So notice we have two of these things here. And we’re picked the one up top because that one doesn’t have any kind of problems with us as it’s part of a sales tax kind of widget thing. Calculation within QuickBooks. So we set up this other account, which is an other current liability account to do that. And there it is, there’s our adjusting entry for the 19. That looks good, then we know that the inventory went down. So inventories up top right there. If I go into that one, inventory decreased, we had a decrease there’s there’s the adjusting entry, we put reversing entry that I should have called us adjusting. I’m going to go into this one here.



Just check the name. The amount, I believe is correct. Let’s go into it. And I put adjusting entry For the inventory, this should be, I’ll say a j, e, three. And this is going to be a j e three, I see it says, journal entry number three up top, or revert our D. Number three. Let’s call this whole thing a j, e, three. Okay, there we go save it and close it. So there we have an A j three, that looks right.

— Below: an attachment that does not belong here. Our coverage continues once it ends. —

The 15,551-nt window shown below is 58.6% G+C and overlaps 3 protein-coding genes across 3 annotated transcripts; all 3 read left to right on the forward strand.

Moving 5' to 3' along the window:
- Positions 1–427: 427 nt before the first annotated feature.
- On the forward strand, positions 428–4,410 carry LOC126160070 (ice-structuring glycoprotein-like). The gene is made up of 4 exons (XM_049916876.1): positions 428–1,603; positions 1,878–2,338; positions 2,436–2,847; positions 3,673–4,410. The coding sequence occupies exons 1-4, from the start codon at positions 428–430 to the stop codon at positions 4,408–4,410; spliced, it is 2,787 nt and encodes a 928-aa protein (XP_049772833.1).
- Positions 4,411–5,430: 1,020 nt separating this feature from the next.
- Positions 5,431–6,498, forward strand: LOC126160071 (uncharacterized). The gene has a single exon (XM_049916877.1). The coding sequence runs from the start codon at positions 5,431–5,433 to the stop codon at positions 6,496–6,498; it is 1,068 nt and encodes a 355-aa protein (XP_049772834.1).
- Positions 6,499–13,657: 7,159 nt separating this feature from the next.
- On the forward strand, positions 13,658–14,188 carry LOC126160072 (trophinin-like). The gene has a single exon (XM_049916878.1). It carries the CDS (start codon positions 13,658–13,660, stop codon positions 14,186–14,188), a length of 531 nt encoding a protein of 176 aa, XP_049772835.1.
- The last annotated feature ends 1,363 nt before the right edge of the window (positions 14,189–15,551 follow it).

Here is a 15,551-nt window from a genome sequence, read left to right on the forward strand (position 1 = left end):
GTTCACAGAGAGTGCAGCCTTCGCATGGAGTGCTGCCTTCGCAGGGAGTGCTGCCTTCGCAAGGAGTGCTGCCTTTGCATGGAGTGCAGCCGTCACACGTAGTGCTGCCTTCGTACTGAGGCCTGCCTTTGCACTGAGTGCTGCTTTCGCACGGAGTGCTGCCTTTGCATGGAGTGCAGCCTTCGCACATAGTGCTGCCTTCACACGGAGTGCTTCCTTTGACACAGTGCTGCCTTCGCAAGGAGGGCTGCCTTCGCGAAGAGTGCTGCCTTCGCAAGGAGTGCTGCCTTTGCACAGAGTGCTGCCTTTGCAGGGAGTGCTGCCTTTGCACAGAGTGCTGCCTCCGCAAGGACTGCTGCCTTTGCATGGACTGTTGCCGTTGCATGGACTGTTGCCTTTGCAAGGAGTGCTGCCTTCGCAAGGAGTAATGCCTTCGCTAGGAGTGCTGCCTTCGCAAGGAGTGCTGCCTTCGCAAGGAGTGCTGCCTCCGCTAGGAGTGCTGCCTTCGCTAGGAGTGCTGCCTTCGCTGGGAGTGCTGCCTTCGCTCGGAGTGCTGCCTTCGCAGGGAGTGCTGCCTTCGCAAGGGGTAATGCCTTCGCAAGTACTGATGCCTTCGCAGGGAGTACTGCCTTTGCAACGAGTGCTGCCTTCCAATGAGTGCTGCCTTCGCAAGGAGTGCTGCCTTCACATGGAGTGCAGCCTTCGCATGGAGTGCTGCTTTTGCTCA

Okay, going back up top, back to our report and then to the income statement, then in the cost of goods sold, we should once again have a have that AJ three. So so there is that in a journal entry format, there is that item. Okay, so we pulled it out, we pulled it back in that whole invoice we kind of pulled back in, we did so with a journal entry. The other things we want to just be aware of, if I go back to the first tab, we got this accounts receivable, and that should tie into the sub ledger. So I didn’t enter the accounts receivable with an invoice, which is usually what we do. So did it mess up the sub ledger this way, if I did that, let’s check it out.



Let’s go to the last tab, right click Duplicate, open up the sub ledger for accounts receivable by customer and see if that still lines up ties out and is okay. That down to the reports on the left hand side, we’re going to scroll down to who owes you money reports who owes you stuff, reports. Scrolling on down accounts receivable, customer balance, customer balance detail, that’s the one we want. Let’s try that one out. And then so Anderson there it is.



So look at everything else is a journal entry that’s open. Remember, the only thing that’s really involved in the accounts receivable are going to be those journal entries. I mean, invoices and payments at journal entries isn’t typically something involved. But this time it is because we entered a journal entry to the accounts receivable. But because we assigned a customer, it’s still going to tie out here. And if I go down to the bottom, then we can see that we’re still at the 14 to 71.